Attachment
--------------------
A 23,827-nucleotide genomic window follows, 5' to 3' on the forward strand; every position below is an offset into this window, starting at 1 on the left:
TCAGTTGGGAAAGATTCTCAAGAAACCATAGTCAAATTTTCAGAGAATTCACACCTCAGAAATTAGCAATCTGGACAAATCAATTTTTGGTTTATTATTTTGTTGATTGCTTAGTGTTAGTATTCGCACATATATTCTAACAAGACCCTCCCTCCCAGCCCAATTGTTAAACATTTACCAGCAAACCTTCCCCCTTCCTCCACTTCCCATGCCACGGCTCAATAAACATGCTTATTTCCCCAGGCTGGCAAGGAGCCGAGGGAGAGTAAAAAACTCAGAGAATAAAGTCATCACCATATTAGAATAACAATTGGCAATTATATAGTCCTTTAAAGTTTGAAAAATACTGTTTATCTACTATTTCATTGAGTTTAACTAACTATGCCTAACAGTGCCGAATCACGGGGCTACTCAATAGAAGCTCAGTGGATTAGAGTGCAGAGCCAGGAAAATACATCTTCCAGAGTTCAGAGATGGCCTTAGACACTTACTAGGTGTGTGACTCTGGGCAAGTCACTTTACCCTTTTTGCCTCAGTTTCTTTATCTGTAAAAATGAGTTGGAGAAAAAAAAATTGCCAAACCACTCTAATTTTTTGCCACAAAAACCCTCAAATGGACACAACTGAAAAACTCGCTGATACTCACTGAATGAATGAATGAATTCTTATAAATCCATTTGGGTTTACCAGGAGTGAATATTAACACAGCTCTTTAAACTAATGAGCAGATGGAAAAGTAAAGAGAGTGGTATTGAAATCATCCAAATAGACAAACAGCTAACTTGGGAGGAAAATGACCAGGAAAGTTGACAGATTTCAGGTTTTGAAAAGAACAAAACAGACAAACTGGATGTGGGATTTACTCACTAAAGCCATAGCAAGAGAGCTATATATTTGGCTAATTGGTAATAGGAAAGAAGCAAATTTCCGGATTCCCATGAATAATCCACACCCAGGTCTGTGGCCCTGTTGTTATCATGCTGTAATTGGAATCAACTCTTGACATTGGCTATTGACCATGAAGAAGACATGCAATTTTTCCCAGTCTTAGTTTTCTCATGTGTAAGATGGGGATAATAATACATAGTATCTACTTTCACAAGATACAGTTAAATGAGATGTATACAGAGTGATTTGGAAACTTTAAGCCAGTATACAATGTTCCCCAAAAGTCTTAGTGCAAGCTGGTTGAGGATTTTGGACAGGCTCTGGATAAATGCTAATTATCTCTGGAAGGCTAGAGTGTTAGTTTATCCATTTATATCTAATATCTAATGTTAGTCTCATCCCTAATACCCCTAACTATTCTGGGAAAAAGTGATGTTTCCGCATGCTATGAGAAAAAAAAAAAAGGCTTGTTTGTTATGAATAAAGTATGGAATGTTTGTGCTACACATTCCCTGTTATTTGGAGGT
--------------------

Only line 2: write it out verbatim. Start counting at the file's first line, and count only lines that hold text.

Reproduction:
TCAGTTGGGAAAGATTCTCAAGAAACCATAGTCAAATTTTCAGAGAATTCACACCTCAGAAATTAGCAATCTGGACAAATCAATTTTTGGTTTATTATTTTGTTGATTGCTTAGTGTTAGTATTCGCACATATATTCTAACAAGACCCTCCCTCCCAGCCCAATTGTTAAACATTTACCAGCAAACCTTCCCCCTTCCTCCACTTCCCATGCCACGGCTCAATAAACATGCTTATTTCCCCAGGCTGGCAAGGAGCCGAGGGAGAGTAAAAAACTCAGAGAATAAAGTCATCACCATATTAGAATAACAATTGGCAATTATATAGTCCTTTAAAGTTTGAAAAATACTGTTTATCTACTATTTCATTGAGTTTAACTAACTATGCCTAACAGTGCCGAATCACGGGGCTACTCAATAGAAGCTCAGTGGATTAGAGTGCAGAGCCAGGAAAATACATCTTCCAGAGTTCAGAGATGGCCTTAGACACTTACTAGGTGTGTGACTCTGGGCAAGTCACTTTACCCTTTTTGCCTCAGTTTCTTTATCTGTAAAAATGAGTTGGAGAAAAAAAAATTGCCAAACCACTCTAATTTTTTGCCACAAAAACCCTCAAATGGACACAACTGAAAAACTCGCTGATACTCACTGAATGAATGAATGAATTCTTATAAATCCATTTGGGTTTACCAGGAGTGAATATTAACACAGCTCTTTAAACTAATGAGCAGATGGAAAAGTAAAGAGAGTGGTATTGAAATCATCCAAATAGACAAACAGCTAACTTGGGAGGAAAATGACCAGGAAAGTTGACAGATTTCAGGTTTTGAAAAGAACAAAACAGACAAACTGGATGTGGGATTTACTCACTAAAGCCATAGCAAGAGAGCTATATATTTGGCTAATTGGTAATAGGAAAGAAGCAAATTTCCGGATTCCCATGAATAATCCACACCCAGGTCTGTGGCCCTGTTGTTATCATGCTGTAATTGGAATCAACTCTTGACATTGGCTATTGACCATGAAGAAGACATGCAATTTTTCCCAGTCTTAGTTTTCTCATGTGTAAGATGGGGATAATAATACATAGTATCTACTTTCACAAGATACAGTTAAATGAGATGTATACAGAGTGATTTGGAAACTTTAAGCCAGTATACAATGTTCCCCAAAAGTCTTAGTGCAAGCTGGTTGAGGATTTTGGACAGGCTCTGGATAAATGCTAATTATCTCTGGAAGGCTAGAGTGTTAGTTTATCCATTTATATCTAATATCTAATGTTAGTCTCATCCCTAATACCCCTAACTATTCTGGGAAAAAGTGATGTTTCCGCATGCTATGAGAAAAAAAAAAAAGGCTTGTTTGTTATGAATAAAGTATGGAATGTTTGTGCTACACATTCCCTGTTATTTGGAGGT